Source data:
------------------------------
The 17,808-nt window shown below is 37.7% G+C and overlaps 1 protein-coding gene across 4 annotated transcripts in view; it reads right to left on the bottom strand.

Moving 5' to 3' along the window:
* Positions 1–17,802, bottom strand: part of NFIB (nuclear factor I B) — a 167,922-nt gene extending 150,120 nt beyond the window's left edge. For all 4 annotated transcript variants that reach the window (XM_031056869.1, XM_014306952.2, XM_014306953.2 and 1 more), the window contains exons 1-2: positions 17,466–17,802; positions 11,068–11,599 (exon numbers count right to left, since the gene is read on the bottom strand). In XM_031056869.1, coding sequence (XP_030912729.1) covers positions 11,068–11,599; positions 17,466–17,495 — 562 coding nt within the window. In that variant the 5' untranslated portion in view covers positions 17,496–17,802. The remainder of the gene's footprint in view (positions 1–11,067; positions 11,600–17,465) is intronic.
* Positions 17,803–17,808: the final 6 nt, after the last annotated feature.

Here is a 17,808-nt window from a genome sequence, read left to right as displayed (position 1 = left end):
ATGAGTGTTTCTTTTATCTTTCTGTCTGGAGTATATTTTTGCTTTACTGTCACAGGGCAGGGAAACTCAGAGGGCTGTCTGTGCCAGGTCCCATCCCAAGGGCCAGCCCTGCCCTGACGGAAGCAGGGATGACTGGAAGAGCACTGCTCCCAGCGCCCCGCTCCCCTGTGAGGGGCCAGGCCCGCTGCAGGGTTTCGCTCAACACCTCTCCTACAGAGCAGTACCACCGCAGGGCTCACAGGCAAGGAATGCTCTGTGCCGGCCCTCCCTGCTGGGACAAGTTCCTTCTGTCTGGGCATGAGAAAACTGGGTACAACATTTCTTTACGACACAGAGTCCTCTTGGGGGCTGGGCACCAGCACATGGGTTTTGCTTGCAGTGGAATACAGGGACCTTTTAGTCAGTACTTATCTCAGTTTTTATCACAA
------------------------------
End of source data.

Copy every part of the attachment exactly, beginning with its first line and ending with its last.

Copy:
The 17,808-nt window shown below is 37.7% G+C and overlaps 1 protein-coding gene across 4 annotated transcripts in view; it reads right to left on the bottom strand.

Moving 5' to 3' along the window:
* Positions 1–17,802, bottom strand: part of NFIB (nuclear factor I B) — a 167,922-nt gene extending 150,120 nt beyond the window's left edge. For all 4 annotated transcript variants that reach the window (XM_031056869.1, XM_014306952.2, XM_014306953.2 and 1 more), the window contains exons 1-2: positions 17,466–17,802; positions 11,068–11,599 (exon numbers count right to left, since the gene is read on the bottom strand). In XM_031056869.1, coding sequence (XP_030912729.1) covers positions 11,068–11,599; positions 17,466–17,495 — 562 coding nt within the window. In that variant the 5' untranslated portion in view covers positions 17,496–17,802. The remainder of the gene's footprint in view (positions 1–11,067; positions 11,600–17,465) is intronic.
* Positions 17,803–17,808: the final 6 nt, after the last annotated feature.

Here is a 17,808-nt window from a genome sequence, read left to right as displayed (position 1 = left end):
ATGAGTGTTTCTTTTATCTTTCTGTCTGGAGTATATTTTTGCTTTACTGTCACAGGGCAGGGAAACTCAGAGGGCTGTCTGTGCCAGGTCCCATCCCAAGGGCCAGCCCTGCCCTGACGGAAGCAGGGATGACTGGAAGAGCACTGCTCCCAGCGCCCCGCTCCCCTGTGAGGGGCCAGGCCCGCTGCAGGGTTTCGCTCAACACCTCTCCTACAGAGCAGTACCACCGCAGGGCTCACAGGCAAGGAATGCTCTGTGCCGGCCCTCCCTGCTGGGACAAGTTCCTTCTGTCTGGGCATGAGAAAACTGGGTACAACATTTCTTTACGACACAGAGTCCTCTTGGGGGCTGGGCACCAGCACATGGGTTTTGCTTGCAGTGGAATACAGGGACCTTTTAGTCAGTACTTATCTCAGTTTTTATCACAA